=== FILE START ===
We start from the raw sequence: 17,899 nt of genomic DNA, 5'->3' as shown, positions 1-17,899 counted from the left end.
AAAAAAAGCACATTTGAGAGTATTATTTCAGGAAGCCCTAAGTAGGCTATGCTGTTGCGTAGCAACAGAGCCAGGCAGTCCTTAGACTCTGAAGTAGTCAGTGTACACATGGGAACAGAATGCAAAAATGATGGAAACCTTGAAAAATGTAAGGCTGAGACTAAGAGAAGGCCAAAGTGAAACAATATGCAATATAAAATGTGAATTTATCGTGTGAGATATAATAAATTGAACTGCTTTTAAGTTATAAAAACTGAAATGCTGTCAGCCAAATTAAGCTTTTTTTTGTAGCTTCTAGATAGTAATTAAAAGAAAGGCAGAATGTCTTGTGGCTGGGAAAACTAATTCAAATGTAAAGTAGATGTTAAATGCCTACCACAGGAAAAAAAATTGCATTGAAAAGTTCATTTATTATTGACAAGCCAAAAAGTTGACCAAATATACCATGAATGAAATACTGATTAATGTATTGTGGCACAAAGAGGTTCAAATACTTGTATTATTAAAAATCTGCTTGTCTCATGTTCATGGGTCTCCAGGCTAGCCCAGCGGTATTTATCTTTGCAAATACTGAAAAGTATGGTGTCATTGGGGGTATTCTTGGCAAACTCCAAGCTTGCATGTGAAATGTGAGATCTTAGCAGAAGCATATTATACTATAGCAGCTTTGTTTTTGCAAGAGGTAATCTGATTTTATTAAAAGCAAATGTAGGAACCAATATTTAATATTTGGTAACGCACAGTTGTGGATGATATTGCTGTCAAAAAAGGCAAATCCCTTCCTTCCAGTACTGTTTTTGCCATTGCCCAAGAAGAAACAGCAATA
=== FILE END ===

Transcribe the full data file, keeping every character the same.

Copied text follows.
We start from the raw sequence: 17,899 nt of genomic DNA, 5'->3' as shown, positions 1-17,899 counted from the left end.
AAAAAAAGCACATTTGAGAGTATTATTTCAGGAAGCCCTAAGTAGGCTATGCTGTTGCGTAGCAACAGAGCCAGGCAGTCCTTAGACTCTGAAGTAGTCAGTGTACACATGGGAACAGAATGCAAAAATGATGGAAACCTTGAAAAATGTAAGGCTGAGACTAAGAGAAGGCCAAAGTGAAACAATATGCAATATAAAATGTGAATTTATCGTGTGAGATATAATAAATTGAACTGCTTTTAAGTTATAAAAACTGAAATGCTGTCAGCCAAATTAAGCTTTTTTTTGTAGCTTCTAGATAGTAATTAAAAGAAAGGCAGAATGTCTTGTGGCTGGGAAAACTAATTCAAATGTAAAGTAGATGTTAAATGCCTACCACAGGAAAAAAAATTGCATTGAAAAGTTCATTTATTATTGACAAGCCAAAAAGTTGACCAAATATACCATGAATGAAATACTGATTAATGTATTGTGGCACAAAGAGGTTCAAATACTTGTATTATTAAAAATCTGCTTGTCTCATGTTCATGGGTCTCCAGGCTAGCCCAGCGGTATTTATCTTTGCAAATACTGAAAAGTATGGTGTCATTGGGGGTATTCTTGGCAAACTCCAAGCTTGCATGTGAAATGTGAGATCTTAGCAGAAGCATATTATACTATAGCAGCTTTGTTTTTGCAAGAGGTAATCTGATTTTATTAAAAGCAAATGTAGGAACCAATATTTAATATTTGGTAACGCACAGTTGTGGATGATATTGCTGTCAAAAAAGGCAAATCCCTTCCTTCCAGTACTGTTTTTGCCATTGCCCAAGAAGAAACAGCAATA